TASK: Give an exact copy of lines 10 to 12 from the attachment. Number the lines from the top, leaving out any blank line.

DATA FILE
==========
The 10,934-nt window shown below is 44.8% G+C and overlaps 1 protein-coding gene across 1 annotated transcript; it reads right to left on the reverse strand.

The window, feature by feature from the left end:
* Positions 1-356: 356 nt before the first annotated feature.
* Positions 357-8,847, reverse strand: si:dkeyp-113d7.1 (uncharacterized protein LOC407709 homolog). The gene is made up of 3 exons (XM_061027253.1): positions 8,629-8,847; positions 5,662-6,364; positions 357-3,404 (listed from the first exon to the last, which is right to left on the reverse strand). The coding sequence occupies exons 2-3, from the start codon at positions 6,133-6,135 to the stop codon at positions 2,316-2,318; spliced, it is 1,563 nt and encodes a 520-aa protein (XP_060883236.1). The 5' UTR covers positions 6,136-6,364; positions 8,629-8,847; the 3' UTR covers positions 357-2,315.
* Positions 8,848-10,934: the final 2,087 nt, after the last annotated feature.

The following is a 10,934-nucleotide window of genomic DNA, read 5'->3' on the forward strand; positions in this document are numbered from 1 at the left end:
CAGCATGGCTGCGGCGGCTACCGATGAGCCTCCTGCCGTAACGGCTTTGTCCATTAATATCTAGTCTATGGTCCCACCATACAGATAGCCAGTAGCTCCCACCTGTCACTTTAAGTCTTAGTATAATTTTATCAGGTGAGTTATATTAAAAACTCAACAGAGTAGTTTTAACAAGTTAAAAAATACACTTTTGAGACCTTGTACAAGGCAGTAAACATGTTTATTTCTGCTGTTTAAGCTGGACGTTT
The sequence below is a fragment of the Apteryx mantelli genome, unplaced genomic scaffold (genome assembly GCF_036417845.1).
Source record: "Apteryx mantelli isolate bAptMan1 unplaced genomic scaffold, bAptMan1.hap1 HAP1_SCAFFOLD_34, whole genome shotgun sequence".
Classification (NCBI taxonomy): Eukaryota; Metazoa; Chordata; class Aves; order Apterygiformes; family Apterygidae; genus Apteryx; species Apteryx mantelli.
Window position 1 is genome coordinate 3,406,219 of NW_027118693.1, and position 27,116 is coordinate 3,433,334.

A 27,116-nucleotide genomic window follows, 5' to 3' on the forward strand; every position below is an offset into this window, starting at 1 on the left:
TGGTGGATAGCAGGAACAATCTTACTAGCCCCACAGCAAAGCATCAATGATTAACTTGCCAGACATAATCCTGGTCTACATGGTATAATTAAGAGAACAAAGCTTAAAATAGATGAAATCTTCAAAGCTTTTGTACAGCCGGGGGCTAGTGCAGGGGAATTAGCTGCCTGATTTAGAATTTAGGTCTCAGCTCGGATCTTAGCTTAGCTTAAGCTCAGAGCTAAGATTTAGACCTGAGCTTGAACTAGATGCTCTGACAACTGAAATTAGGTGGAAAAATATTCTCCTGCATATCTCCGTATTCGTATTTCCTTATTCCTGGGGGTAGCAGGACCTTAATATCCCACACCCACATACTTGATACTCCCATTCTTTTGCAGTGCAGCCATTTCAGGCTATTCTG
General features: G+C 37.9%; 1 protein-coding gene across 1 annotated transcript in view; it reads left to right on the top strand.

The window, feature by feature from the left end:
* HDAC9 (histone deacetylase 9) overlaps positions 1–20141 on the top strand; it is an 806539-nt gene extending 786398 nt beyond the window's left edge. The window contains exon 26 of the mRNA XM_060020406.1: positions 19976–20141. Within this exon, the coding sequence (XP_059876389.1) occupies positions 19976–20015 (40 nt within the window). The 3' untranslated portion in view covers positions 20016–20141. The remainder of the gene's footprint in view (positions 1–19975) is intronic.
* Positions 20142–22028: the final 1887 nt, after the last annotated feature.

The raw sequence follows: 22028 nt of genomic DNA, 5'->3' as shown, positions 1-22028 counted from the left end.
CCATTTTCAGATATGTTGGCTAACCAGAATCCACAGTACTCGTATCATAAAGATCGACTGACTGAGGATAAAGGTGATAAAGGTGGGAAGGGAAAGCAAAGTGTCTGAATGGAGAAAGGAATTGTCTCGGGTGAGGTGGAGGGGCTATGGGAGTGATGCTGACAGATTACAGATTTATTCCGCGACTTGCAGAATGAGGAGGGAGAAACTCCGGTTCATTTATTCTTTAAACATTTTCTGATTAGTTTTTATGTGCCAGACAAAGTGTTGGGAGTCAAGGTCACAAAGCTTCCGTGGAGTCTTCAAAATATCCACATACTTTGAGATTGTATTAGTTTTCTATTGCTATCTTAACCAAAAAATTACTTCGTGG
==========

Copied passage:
Classification (NCBI taxonomy): Eukaryota; Metazoa; Chordata; class Aves; order Apterygiformes; family Apterygidae; genus Apteryx; species Apteryx mantelli.
Window position 1 is genome coordinate 3,406,219 of NW_027118693.1, and position 27,116 is coordinate 3,433,334.

A 27,116-nucleotide genomic window follows, 5' to 3' on the forward strand; every position below is an offset into this window, starting at 1 on the left: